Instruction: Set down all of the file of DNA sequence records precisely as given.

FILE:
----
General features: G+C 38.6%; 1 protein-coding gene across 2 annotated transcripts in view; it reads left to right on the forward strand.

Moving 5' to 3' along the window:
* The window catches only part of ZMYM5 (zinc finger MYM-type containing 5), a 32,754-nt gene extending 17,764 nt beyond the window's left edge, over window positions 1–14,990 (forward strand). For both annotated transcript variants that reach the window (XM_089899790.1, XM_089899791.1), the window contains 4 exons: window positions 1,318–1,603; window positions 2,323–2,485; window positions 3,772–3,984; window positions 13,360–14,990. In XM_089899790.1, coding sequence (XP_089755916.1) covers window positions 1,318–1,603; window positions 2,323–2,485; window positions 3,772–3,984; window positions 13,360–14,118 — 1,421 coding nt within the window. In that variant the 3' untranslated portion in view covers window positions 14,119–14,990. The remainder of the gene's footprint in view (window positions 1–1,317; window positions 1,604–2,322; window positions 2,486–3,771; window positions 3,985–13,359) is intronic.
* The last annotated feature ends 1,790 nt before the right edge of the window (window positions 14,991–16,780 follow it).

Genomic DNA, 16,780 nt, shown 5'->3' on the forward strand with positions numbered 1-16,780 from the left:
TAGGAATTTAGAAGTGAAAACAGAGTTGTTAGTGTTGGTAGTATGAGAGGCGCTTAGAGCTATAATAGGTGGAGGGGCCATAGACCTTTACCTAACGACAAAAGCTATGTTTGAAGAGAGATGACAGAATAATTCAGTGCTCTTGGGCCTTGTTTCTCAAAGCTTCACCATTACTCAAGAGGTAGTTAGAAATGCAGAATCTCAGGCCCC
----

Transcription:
General features: G+C 38.6%; 1 protein-coding gene across 2 annotated transcripts in view; it reads left to right on the forward strand.

Moving 5' to 3' along the window:
* The window catches only part of ZMYM5 (zinc finger MYM-type containing 5), a 32,754-nt gene extending 17,764 nt beyond the window's left edge, over window positions 1–14,990 (forward strand). For both annotated transcript variants that reach the window (XM_089899790.1, XM_089899791.1), the window contains 4 exons: window positions 1,318–1,603; window positions 2,323–2,485; window positions 3,772–3,984; window positions 13,360–14,990. In XM_089899790.1, coding sequence (XP_089755916.1) covers window positions 1,318–1,603; window positions 2,323–2,485; window positions 3,772–3,984; window positions 13,360–14,118 — 1,421 coding nt within the window. In that variant the 3' untranslated portion in view covers window positions 14,119–14,990. The remainder of the gene's footprint in view (window positions 1–1,317; window positions 1,604–2,322; window positions 2,486–3,771; window positions 3,985–13,359) is intronic.
* The last annotated feature ends 1,790 nt before the right edge of the window (window positions 14,991–16,780 follow it).

Genomic DNA, 16,780 nt, shown 5'->3' on the forward strand with positions numbered 1-16,780 from the left:
TAGGAATTTAGAAGTGAAAACAGAGTTGTTAGTGTTGGTAGTATGAGAGGCGCTTAGAGCTATAATAGGTGGAGGGGCCATAGACCTTTACCTAACGACAAAAGCTATGTTTGAAGAGAGATGACAGAATAATTCAGTGCTCTTGGGCCTTGTTTCTCAAAGCTTCACCATTACTCAAGAGGTAGTTAGAAATGCAGAATCTCAGGCCCC